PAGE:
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HokieUmp

Game 4, NLDS

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I'm a Nats fan, so I'm not gonna try and be unbiased.  But I gotta ask - did they blow it with that Trea Turner hit, here in the 6th inning?

I know I'm an amateur-level umpire, and will work no fields as nice as those, so I don't know their groundrules.  But when I run my plate meetings, part of it goes something like:  "if a ball gets stuck somewhere like the fence, have 'em put their hands up, and we'll go look.  Otherwise, if they reach to play it, it's all they can get."

So Bellinger reaches and THEN puts his hands up, after he realizes there's a negative chance of getting Turner at three.

I'm guessing "it's different in The Show," but does anyone have a cite or other information on that?  (Looking at you, @Senor Azul!!)

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I did not see the play so I do not know what happened. I checked the ESPN play-by-play and it says that Turner led off the bottom of the sixth inning with a ground rule double on a 2-0 count (Turner hit a ground rule double to deep center). Then I found an online account of the game at MSN Sports written by Larry Brown—

“Turner led off the bottom of the sixth with a shot to center against Ross Stripling that was misplayed by Cody Bellinger. Bellinger’s misplay allowed the ball to roll past him to the wall in center field, giving Turner a triple.

“After grabbing the ball from under the wall, Bellinger threw it into the infield and then put his hands up to signify the ball went in an unplayable area. The umps reviewed the play and determined Turner had to return to second due to the ground rules.

“The ball going under the wall did not negatively impact Bellinger’s ability to field it and throw it in, so he and the Dodgers were lucky the rule bailed them out.”

Then I checked the ground rules for Nationals Park both at mlb.com and one other site. Neither of the two local ground rules listed applies to the situation at hand.

Finally, I checked the 2018 Minor League Baseball Umpire Manual (section 5.20, p. 47) about lodged balls [rule 5.06(b)(4)(F)]:

A lodged ball is defined as a ball located on the playing field, that abruptly stops and does not fall or roll immediately after becoming wedged in a wall, fence, scoreboard, shrubbery, vines or equipment other than a fielder’s glove. Likewise, a ball that goes behind a field tarp or wall padding without leaving the playing field should also be considered to be lodged and the appropriate base award shall apply.

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Don't see anything in the Nationals Park or general ground rules on this.  The closest is that:

A ball lodging behind or under canvas on field tarpaulin is out of play.

similarly:

A batted or thrown ball lodging in the rotating signage behind home plate or along the first base or third base stands is out of play.

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9 hours ago, Senor Azul said:

The ball going under the wall

That's the key here. If the ball went under the wall (completely that is - not just a part of it), whether or not it's reachable, is 2 bases.

On our fields (read: no replay), you can't see that from the infield. If the fielder grabs it, throws it in, then puts his hands up, I'm assuming it wasn't under the fence and we're playing on. With replay, you can tell if the ball became lodged or not a lot easier and then make the appropriate award. Because of replay in MLB, the players can almost do the opposite to what is taught at the lower levels - grab and then raise your hands.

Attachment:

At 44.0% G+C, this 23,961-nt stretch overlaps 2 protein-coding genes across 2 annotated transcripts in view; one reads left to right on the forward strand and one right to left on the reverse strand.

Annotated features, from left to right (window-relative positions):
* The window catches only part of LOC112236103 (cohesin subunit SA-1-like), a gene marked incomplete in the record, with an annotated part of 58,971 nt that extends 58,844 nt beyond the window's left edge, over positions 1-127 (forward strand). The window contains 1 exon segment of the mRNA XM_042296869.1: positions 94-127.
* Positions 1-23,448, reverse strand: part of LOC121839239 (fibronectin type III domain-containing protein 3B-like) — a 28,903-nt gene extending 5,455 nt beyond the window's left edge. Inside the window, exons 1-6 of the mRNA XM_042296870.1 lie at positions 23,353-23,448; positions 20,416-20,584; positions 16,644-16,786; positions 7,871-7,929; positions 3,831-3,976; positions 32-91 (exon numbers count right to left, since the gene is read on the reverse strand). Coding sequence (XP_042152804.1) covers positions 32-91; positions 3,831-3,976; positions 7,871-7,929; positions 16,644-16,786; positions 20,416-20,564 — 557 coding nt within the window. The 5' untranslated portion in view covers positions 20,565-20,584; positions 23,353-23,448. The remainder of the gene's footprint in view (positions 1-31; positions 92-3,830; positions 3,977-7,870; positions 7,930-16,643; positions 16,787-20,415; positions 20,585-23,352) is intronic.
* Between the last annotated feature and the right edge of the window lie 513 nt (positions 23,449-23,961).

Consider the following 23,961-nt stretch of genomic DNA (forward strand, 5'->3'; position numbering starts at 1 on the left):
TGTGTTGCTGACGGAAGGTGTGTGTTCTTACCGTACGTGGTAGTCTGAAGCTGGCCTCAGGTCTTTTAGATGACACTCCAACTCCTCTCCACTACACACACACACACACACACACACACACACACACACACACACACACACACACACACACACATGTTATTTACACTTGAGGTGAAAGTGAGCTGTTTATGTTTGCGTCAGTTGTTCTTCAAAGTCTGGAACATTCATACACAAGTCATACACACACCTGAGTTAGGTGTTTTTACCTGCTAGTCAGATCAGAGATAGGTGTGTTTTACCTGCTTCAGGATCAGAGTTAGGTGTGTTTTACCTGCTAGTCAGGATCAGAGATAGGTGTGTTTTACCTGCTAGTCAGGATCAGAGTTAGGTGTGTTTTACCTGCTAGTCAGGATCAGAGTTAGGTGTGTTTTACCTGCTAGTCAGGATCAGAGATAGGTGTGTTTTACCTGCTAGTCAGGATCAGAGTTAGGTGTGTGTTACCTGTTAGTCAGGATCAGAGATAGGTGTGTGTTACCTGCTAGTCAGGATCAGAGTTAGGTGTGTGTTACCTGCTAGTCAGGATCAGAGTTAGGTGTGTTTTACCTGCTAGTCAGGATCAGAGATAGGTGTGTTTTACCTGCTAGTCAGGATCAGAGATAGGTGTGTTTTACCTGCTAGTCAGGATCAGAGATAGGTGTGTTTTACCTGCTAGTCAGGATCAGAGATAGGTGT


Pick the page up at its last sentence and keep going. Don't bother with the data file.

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11 hours ago, HokieUmp said:

I'm a Nats fan, so I'm not gonna try and be unbiased.  But I gotta ask - did they blow it with that Trea Turner hit, here in the 6th inning?

I know I'm an amateur-level umpire, and will work no fields as nice as those, so I don't know their groundrules.  But when I run my plate meetings, part of it goes something like:  "if a ball gets stuck somewhere like the fence, have 'em put their hands up, and we'll go look.  Otherwise, if they reach to play it, it's all they can get."

So Bellinger reaches and THEN puts his hands up, after he realizes there's a negative chance of getting Turner at three.

I'm guessing "it's different in The Show," but does anyone have a cite or other information on that?  (Looking at you, @Senor Azul!!)

The "hands up" means two things: 1) I (the fielder) didn't push the ball under the fence and 2) Hey Mr. Umpire -- come out and look at the ball to verify it's under the fence.

IF (and it's a big if with one umpire, a fence that doesn't go all the way to the ground, and grass along the fence line that hasn't been trimmed in two weeks) the umpire can tell that the ball was already under the fence, then it doesn't matter that the fielder grabbed it -- and that's akin to the play in the game.

At our level it's as if the ball scooted toward the line marking the dugout and just after it passes the line, F2 reaches and grabs the ball.  We are killing that (assuming we move enough to see it); we're not keeping it live because F2 reached for it.

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Wow, had to be a ground rule discussed pre-game, if it wasn't specifically published already as others have stated. It got under, but barely, and at speed looked like nothing I would have even thought of stopping play for and returning the BR to second. From the CF's quick reaction to put his hands up after retrieving it, it had to have been discussed pre-game with both teams and umpires.

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With 6 umpires, you'd think at least one, if not both of the guys in the OF would have gone out on this ball and been able to make a ruling right away on a lodged ball situation.  

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19 minutes ago, humanbackstop19 said:

With 6 umpires, you'd think at least one, if not both of the guys in the OF would have gone out on this ball and been able to make a ruling right away on a lodged ball situation.